-- Tom Stoppard --
I've been dogless for nine years now, after having had at least one dog in the house from Puppy's arrival in 1968 'til Baby's death in 2001. (Yeah, we were never very good at naming dogs.) I miss dogs. But the way I live now, running off for days at a time, it just wouldn't be fair to a doggy.
The folks across the street have two dogs, both medium large and black. One has floppy ears, looks lab, and the other has stand-up ears, looks like a small-boned German shepherd. The stand-up eared one looks a lot like my favorite old dog, Puppy. She was the smartest dog I've ever known.
Puppy arrived in 1968. I lived in a log cabin in the woods, and something had been getting into my garbage in the garage. I thought it was raccoons, but one day, after about a week of depredation, I saw it, and it was a very small young puppy, probably no more than seven weeks old. I captured her with the lure of a hot dog.
I was working full time and a lot of overtime, and renting the house, so I really couldn't keep a dog. I had a ten year old cat, Smokey, who needed little daily attention, and no potty-training, and that was just fine. I figured the puppy had been dropped off, but I put up "found puppy" posters all over anyway, hoping someone would claim her. I didn't want to get attached, because there was no way I could keep her!, so I didn't give her a name. I just called her Puppy.
I spread newspaper in the kitchen. She used it. For the first two days, there were deposits on the paper when I got home from work. Then suddenly they stopped. Huh? Clean and dry. I was amazed that she had housetrained herself so quickly. A few days later I happened to glance into the kitchen, and I saw Puppy starting to squat on the paper. Smokey came running, swatted Puppy on the rear end, and drove her into the pantry. Where the litterbox was.
Yup. Smokey had a huge litterbox, so I didn't have to clean it more than once a week or so. And the litterbox was full of both Smokey and Puppy deposits. Smokey housetrained the puppy. (Smokey was also the smartest cat I'd ever seen.)
Left alone to amuse herself all day every day, Puppy invented games. In that area, in those days, I could not only leave the doors unlocked, I could leave them open in good weather. So I'd leave the front door open while I was at work so Smokey and Puppy could go out onto the glassed-in front porch. Sometimes I'd open the porch windows a crack at the bottom for the breeze.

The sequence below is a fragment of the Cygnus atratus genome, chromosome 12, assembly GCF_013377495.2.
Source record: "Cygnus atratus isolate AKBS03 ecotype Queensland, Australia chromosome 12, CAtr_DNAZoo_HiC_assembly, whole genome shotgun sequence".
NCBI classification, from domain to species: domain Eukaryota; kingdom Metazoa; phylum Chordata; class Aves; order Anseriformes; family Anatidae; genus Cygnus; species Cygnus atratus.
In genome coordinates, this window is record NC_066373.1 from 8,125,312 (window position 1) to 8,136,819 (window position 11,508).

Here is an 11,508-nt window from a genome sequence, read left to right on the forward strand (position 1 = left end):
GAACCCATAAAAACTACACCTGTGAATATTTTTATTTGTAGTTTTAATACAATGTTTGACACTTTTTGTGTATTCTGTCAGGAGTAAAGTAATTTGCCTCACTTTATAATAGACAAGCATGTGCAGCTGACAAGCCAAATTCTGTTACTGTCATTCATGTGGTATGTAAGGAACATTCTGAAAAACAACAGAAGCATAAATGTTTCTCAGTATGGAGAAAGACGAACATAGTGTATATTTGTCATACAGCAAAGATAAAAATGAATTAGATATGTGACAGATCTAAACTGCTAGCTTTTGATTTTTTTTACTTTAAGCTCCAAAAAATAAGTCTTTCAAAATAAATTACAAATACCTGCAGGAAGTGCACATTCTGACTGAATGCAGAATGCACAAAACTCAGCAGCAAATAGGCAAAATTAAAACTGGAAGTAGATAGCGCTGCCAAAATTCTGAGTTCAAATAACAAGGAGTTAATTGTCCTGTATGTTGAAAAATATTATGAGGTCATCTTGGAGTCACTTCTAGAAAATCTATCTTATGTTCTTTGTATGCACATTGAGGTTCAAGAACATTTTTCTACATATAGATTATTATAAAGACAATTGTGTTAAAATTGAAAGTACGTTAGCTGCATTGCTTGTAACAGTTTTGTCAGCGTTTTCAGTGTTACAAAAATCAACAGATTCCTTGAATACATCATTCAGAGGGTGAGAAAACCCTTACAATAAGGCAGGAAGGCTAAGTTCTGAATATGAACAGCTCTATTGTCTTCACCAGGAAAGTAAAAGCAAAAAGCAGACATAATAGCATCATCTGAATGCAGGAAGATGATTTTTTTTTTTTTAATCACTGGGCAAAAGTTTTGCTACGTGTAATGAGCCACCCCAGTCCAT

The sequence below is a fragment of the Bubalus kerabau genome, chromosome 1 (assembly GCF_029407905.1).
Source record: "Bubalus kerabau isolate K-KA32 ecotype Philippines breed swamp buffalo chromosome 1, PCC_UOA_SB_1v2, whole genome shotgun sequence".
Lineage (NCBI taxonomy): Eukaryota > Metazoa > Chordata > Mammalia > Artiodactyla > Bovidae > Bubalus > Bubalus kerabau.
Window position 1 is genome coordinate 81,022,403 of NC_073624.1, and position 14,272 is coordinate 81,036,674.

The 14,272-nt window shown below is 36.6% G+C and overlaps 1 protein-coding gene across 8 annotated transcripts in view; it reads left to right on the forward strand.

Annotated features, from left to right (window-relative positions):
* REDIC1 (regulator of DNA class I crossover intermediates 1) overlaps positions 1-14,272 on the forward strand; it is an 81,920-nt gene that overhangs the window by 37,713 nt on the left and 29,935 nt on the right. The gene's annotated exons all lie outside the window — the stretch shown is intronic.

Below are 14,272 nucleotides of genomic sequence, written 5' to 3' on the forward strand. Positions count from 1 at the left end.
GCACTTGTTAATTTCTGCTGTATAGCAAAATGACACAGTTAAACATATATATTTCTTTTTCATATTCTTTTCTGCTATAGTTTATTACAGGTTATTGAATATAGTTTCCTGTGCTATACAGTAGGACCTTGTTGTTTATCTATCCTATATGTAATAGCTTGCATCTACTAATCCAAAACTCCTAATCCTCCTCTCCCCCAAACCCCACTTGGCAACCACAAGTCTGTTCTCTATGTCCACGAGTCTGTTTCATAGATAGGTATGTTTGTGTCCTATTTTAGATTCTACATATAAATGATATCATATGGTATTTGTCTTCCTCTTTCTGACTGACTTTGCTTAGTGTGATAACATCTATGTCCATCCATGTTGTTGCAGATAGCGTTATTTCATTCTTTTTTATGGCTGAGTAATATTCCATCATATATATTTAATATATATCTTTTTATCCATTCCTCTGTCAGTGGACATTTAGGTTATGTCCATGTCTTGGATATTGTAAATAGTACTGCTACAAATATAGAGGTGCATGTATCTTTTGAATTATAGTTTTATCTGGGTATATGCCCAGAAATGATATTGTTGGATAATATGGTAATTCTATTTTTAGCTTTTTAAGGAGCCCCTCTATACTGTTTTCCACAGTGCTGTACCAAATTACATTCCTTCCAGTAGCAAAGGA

Puppy had a ball, and she actually taught herself to throw the ball against the wall so it would bounce and she could catch or chase it.
I noticed that she didn't always eat all her breakfast. When the porch windows were open, she'd put bits of kibble on the window sill and nudge them out to the outer sill. Squirrels, rabbits, and raccoons would gather for the free lunch. She seemed to have a special relationship with one particular rabbit, who would sit on the window sill for an hour at a time, and they really seemed to be conversing.
Every day when I got home, the teddy bear on my bed would be missing. I'd have to search for it, and she'd get all excited when I found it. I discovered that she'd hide it, then go find it and hide it again somewhere else, then retrieve it and hide it again, several times during a day. She wanted me to hide it again so she could search for it. So I learned to hide it before I left for work. I'd find it someplace else when I got home.
I never formally trained her (heel, sit, stay, come, etc.), but she listened well, learned anyway, and was always eager to please. I swear she had a 500 word vocabulary. She was a happy doggy, always friendly, never suspicious, but still super protective.
When we lived in the Washington area, I used to walk with her on the canal towpath along the Potomac river. We did the whole path in 5 to 10 mile segments. It was pretty deserted in the northern reaches. Sometimes we didn't see another walker for miles. She'd trot happily along 20 feet or so in front of me, sniffing either side of the path, doing doggy stuff. But I eventually noticed a subtle change when she saw another walker. If he was coming toward us, she'd gradually get closer and closer to me, still sniffing and ranging and tail wagging, until as the walker passed us, she'd be beside me, between us, then as the walker receded behind us, she'd be behind me. When the other walker got what she judged to be a safe distance behind, she'd surge ahead of me again. It was so subtle I didn't notice at first what she was doing.
She got a compliment from a mountain man once. We were in the woods, and she treed a squirrel. The squirrel hopped from tree to tree, and she stayed right with it. An old hunter watched her, raised his eyebrows, and said to me, "Good squirrel dog. Smart." I asked why, and he said that the average dog will bark up the tree the squirrel ran up, even though the squirrel is long gone. Takes a "right smart dog" to follow the squirrel tree to tree. (That's where the expression comes from, by the way.)
Damn she was a good dog! She died of kidney failure (I blame the flea meds) in about 1987ish. Even as an old lady, if she couldn't get outside when she had to go, in a dire emergency, she'd use the cat's litterbox.
I still miss her.